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Tips for avoiding wrongful termination accusations

Jun 14, 2021 | Employment litigation

Employers can face legal action if they violate the rights of their employees. However, all cases have at least two sides to a story.

For example, imagine an employer recently fired or penalized an employee for reasons they believed were legitimate. However, the employee could see things differently and may claim an employer wrongfully terminated them. To avoid these allegations, employers can take a few crucial steps.

Know what makes a termination wrongful

Employers can fire an employee for any or no reason at all. The one exception is that it cannot be for an unlawful reason.

More specifically, a firing cannot be retaliatory or discriminatory, per California laws. For instance, if you fire an employee for reporting unsafe work conditions or because of their race, the employee could have grounds to file a wrongful termination lawsuit.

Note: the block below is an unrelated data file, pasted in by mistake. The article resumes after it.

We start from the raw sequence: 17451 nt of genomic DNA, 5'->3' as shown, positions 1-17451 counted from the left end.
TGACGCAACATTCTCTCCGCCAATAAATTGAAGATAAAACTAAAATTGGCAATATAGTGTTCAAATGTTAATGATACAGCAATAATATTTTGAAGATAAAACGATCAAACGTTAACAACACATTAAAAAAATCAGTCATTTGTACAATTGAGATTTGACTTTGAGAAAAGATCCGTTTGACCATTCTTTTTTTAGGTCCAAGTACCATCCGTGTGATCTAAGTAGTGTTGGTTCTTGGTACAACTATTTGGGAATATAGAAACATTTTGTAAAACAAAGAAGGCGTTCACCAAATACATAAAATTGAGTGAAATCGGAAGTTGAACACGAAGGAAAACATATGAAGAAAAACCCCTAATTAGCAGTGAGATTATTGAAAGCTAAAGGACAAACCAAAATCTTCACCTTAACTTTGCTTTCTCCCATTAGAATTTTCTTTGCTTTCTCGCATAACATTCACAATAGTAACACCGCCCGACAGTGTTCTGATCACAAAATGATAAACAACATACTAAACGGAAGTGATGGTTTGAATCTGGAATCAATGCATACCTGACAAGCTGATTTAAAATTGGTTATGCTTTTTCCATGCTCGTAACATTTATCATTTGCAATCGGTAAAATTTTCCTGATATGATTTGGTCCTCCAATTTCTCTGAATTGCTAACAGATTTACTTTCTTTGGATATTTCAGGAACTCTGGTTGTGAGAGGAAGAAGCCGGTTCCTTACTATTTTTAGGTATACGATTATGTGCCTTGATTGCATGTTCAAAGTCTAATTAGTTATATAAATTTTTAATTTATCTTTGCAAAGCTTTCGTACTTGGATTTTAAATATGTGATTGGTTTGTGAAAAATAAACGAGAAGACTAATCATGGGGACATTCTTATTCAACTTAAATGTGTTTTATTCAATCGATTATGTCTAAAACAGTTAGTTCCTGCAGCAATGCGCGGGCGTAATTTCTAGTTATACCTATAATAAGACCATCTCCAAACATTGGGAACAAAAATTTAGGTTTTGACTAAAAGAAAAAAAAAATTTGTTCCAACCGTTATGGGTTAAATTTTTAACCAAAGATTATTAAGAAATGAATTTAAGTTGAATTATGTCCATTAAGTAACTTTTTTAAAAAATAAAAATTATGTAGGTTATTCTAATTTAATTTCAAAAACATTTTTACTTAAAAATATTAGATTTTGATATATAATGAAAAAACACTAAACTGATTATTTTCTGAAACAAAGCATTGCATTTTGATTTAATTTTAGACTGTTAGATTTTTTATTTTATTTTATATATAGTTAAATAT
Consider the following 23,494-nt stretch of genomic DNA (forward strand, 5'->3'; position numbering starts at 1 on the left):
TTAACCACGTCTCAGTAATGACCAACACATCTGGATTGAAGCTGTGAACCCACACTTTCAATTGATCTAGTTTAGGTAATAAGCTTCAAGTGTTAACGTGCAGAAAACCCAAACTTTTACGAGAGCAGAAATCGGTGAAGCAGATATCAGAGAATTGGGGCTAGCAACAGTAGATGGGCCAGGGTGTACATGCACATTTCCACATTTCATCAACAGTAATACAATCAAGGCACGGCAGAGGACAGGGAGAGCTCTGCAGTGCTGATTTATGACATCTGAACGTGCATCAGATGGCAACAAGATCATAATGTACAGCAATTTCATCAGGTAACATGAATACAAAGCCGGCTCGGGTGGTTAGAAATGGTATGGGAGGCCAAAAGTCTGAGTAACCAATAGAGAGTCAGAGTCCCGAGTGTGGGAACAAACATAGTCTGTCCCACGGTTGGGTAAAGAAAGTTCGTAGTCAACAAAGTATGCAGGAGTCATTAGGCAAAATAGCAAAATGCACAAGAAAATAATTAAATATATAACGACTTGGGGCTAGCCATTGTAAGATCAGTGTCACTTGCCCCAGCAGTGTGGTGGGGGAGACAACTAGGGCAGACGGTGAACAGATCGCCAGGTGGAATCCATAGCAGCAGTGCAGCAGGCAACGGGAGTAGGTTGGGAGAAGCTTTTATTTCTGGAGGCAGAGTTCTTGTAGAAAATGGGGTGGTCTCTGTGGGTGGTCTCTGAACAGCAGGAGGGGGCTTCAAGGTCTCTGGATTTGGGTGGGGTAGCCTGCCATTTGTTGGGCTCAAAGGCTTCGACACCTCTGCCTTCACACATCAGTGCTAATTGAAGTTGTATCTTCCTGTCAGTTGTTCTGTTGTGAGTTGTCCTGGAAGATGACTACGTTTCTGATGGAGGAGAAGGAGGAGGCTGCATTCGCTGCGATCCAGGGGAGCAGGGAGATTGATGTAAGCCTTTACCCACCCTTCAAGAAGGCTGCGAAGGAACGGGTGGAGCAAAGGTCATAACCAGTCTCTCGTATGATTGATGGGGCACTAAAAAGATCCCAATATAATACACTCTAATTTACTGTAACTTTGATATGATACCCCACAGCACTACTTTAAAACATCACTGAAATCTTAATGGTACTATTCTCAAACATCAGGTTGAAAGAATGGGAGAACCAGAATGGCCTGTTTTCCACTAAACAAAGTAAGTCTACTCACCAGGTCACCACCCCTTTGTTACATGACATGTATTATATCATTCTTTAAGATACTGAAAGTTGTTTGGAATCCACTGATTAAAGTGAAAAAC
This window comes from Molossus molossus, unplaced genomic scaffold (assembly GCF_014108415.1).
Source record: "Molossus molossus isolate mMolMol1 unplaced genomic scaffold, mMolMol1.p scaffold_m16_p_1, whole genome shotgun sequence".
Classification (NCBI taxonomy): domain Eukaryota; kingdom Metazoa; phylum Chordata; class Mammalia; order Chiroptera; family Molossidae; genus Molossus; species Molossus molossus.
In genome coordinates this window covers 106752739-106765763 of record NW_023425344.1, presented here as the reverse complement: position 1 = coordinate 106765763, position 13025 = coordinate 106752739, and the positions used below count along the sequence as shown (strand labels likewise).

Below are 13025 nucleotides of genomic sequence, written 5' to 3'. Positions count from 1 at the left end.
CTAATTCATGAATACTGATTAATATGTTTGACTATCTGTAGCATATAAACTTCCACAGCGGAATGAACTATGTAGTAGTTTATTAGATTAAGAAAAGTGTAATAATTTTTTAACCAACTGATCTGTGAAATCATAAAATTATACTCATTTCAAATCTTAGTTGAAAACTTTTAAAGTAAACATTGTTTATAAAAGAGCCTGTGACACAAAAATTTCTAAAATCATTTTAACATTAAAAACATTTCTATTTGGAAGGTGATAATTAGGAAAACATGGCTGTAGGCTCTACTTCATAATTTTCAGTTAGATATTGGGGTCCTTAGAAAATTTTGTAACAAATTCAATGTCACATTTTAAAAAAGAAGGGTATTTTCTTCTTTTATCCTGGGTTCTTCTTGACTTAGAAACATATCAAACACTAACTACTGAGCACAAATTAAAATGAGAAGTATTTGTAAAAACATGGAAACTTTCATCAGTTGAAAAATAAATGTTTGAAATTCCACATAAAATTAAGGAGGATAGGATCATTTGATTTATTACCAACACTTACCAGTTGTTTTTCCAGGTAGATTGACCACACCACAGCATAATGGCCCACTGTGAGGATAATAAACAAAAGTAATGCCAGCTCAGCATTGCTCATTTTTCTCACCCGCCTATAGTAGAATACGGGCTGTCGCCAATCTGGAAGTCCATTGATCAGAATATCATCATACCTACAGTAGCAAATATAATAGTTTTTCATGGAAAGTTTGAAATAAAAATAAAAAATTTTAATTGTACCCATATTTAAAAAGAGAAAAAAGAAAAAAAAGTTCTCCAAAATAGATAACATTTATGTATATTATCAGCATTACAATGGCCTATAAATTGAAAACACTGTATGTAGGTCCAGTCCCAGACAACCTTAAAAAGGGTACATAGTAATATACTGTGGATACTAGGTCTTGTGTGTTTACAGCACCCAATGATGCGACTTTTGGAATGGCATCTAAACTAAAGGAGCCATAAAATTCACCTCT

Document everything

People’s memories and impressions can be unreliable; records and correspondence can provide a more accurate representation of an employment situation. Thus, employers would be wise to retain as much information relevant to a firing as possible.

Some examples of what you should hold on to include:

  • Negative performance reviews
  • Emails, voicemails or other correspondence that capture disputes, conflicts or other clashes with the employee
  • Complaints against the employee
  • Hiring schedules (to show who were the last people hired)
  • Details of any misconduct by the employee

This information can support the lawful, legitimate reason why you are letting an employee go.

Consult professionals

If you are concerned about the optics of a termination, getting a second opinion before informing the employee can be wise. You might talk to someone in your Human Resources department or an attorney who can help you see if a firing is potentially unlawful.

These parties can help you see any blind spots in your decision-making process and prevent you from making a costly mistake.

Managing your workforce can be stressful, and employers may have to make unpopular or unfortunate decisions. Minimizing the legal fallout of these unavoidable situations by ensuring the determinations are legally sound can make it a little easier for decision-makers.